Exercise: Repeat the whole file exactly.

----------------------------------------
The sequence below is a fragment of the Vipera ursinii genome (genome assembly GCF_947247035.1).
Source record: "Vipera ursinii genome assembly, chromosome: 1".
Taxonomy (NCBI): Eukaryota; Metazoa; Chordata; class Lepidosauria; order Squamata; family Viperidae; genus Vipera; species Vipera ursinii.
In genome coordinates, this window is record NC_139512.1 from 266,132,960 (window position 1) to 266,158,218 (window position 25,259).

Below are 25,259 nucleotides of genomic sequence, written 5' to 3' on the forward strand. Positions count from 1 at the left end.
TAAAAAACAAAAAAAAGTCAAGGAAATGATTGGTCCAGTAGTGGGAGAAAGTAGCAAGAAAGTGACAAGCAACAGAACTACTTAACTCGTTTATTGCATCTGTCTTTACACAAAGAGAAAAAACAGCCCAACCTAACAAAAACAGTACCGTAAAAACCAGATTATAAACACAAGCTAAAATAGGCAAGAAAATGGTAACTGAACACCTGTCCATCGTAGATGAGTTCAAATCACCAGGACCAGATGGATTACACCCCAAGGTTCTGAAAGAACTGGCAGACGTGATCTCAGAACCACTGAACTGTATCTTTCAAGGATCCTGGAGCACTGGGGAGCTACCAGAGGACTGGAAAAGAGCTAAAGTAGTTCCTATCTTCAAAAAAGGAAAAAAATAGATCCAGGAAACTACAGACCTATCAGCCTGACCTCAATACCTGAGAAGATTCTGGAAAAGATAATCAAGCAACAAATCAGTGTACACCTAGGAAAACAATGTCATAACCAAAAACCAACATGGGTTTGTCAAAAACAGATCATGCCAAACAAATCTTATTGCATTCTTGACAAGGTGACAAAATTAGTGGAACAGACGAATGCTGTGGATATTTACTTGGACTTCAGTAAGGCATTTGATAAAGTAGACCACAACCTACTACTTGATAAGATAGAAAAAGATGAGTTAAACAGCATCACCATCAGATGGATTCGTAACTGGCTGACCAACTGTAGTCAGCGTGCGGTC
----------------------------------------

The sequence below is a fragment of the Vipera ursinii genome (genome assembly GCF_947247035.1).
Source record: "Vipera ursinii genome assembly, chromosome: 1".
Taxonomy (NCBI): Eukaryota; Metazoa; Chordata; class Lepidosauria; order Squamata; family Viperidae; genus Vipera; species Vipera ursinii.
In genome coordinates, this window is record NC_139512.1 from 266,132,960 (window position 1) to 266,158,218 (window position 25,259).

Below are 25,259 nucleotides of genomic sequence, written 5' to 3' on the forward strand. Positions count from 1 at the left end.
TAAAAAACAAAAAAAAGTCAAGGAAATGATTGGTCCAGTAGTGGGAGAAAGTAGCAAGAAAGTGACAAGCAACAGAACTACTTAACTCGTTTATTGCATCTGTCTTTACACAAAGAGAAAAAACAGCCCAACCTAACAAAAACAGTACCGTAAAAACCAGATTATAAACACAAGCTAAAATAGGCAAGAAAATGGTAACTGAACACCTGTCCATCGTAGATGAGTTCAAATCACCAGGACCAGATGGATTACACCCCAAGGTTCTGAAAGAACTGGCAGACGTGATCTCAGAACCACTGAACTGTATCTTTCAAGGATCCTGGAGCACTGGGGAGCTACCAGAGGACTGGAAAAGAGCTAAAGTAGTTCCTATCTTCAAAAAAGGAAAAAAATAGATCCAGGAAACTACAGACCTATCAGCCTGACCTCAATACCTGAGAAGATTCTGGAAAAGATAATCAAGCAACAAATCAGTGTACACCTAGGAAAACAATGTCATAACCAAAAACCAACATGGGTTTGTCAAAAACAGATCATGCCAAACAAATCTTATTGCATTCTTGACAAGGTGACAAAATTAGTGGAACAGACGAATGCTGTGGATATTTACTTGGACTTCAGTAAGGCATTTGATAAAGTAGACCACAACCTACTACTTGATAAGATAGAAAAAGATGAGTTAAACAGCATCACCATCAGATGGATTCGTAACTGGCTGACCAACTGTAGTCAGCGTGCGGTC